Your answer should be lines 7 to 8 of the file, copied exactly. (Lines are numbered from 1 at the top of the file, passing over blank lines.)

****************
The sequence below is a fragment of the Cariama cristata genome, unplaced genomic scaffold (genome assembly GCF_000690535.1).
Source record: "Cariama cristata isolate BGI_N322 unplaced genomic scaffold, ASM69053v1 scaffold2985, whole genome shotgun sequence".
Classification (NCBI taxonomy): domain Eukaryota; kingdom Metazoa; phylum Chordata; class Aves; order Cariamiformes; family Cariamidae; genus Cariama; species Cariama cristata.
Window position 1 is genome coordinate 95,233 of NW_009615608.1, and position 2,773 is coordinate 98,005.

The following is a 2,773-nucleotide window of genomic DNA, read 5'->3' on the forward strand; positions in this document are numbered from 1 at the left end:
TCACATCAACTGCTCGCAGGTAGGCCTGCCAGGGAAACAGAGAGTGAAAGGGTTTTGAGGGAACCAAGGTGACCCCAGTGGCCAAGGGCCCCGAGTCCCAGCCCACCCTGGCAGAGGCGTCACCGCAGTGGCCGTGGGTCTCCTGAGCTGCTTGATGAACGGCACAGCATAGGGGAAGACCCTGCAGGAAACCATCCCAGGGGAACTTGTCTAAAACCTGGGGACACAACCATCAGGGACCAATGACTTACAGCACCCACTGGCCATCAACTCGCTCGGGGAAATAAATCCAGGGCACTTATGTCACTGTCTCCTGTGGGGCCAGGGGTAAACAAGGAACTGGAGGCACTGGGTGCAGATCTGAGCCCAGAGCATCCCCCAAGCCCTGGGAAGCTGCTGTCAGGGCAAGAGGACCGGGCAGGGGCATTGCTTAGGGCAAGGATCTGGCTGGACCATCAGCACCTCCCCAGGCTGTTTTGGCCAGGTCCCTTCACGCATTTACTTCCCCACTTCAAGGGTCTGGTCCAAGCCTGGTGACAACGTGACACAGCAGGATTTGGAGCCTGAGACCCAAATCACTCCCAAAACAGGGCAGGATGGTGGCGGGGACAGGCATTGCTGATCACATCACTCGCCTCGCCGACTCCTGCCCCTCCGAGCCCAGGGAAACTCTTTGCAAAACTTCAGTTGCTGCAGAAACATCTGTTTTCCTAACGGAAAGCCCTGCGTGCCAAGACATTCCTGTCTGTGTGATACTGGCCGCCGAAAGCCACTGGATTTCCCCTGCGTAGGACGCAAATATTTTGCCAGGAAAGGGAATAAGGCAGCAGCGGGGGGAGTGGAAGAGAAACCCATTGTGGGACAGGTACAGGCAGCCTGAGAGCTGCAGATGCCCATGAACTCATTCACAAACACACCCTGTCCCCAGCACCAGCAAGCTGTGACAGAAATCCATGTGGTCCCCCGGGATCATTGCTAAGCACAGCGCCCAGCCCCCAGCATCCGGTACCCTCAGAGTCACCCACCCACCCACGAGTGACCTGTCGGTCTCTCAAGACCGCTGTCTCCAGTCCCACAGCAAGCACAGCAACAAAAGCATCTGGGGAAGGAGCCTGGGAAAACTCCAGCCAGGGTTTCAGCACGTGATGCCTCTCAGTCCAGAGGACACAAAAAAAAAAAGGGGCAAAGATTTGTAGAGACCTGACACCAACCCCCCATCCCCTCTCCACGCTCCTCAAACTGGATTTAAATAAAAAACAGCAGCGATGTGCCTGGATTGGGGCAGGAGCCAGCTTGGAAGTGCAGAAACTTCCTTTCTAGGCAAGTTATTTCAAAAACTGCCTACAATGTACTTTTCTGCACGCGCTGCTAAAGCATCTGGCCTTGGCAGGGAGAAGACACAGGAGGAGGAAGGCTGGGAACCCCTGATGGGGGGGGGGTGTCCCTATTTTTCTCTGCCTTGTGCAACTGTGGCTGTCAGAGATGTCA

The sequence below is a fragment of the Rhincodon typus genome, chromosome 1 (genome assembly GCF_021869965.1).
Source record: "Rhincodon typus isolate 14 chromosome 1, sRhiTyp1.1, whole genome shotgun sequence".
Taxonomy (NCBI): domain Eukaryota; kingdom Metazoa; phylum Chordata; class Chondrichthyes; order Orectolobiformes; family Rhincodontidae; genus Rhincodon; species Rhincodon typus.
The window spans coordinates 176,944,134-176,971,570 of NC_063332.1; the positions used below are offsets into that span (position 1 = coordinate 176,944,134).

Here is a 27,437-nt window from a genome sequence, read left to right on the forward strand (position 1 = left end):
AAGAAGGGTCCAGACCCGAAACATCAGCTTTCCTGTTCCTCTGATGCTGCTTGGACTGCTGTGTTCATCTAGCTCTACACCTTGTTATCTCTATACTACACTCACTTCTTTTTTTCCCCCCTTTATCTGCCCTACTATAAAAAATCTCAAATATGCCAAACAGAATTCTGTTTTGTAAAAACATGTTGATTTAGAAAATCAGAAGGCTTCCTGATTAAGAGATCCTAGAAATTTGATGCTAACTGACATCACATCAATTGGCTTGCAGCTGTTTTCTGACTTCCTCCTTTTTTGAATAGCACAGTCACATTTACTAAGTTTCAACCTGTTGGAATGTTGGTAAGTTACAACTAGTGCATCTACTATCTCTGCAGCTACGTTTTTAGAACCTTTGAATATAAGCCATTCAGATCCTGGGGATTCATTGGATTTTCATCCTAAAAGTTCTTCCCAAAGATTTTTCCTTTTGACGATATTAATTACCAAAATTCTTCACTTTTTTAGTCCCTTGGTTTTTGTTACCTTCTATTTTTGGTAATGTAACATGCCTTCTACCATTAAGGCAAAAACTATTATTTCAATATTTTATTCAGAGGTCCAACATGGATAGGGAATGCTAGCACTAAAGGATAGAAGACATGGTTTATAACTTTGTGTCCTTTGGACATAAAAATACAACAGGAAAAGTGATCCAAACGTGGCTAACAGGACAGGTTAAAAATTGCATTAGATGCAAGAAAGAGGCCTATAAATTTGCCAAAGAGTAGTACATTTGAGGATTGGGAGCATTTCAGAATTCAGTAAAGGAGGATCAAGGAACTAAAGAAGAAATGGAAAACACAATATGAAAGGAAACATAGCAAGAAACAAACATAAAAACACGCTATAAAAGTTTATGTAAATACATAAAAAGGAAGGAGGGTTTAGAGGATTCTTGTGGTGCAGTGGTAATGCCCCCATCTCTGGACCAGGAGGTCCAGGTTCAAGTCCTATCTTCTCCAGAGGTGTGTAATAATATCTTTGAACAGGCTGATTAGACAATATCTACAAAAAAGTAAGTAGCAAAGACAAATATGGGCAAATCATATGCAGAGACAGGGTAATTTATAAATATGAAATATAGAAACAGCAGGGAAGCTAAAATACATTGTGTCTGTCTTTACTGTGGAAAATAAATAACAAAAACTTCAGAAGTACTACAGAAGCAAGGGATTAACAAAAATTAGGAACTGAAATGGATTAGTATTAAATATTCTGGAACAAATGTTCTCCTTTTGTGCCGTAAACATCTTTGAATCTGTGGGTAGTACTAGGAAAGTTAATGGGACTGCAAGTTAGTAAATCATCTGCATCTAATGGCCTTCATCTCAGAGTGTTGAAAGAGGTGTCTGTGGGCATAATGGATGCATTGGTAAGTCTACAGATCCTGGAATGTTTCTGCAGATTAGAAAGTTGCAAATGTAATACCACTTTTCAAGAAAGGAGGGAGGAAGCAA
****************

The sequence below is a fragment of the Rhincodon typus genome, chromosome 1 (genome assembly GCF_021869965.1).
Source record: "Rhincodon typus isolate 14 chromosome 1, sRhiTyp1.1, whole genome shotgun sequence".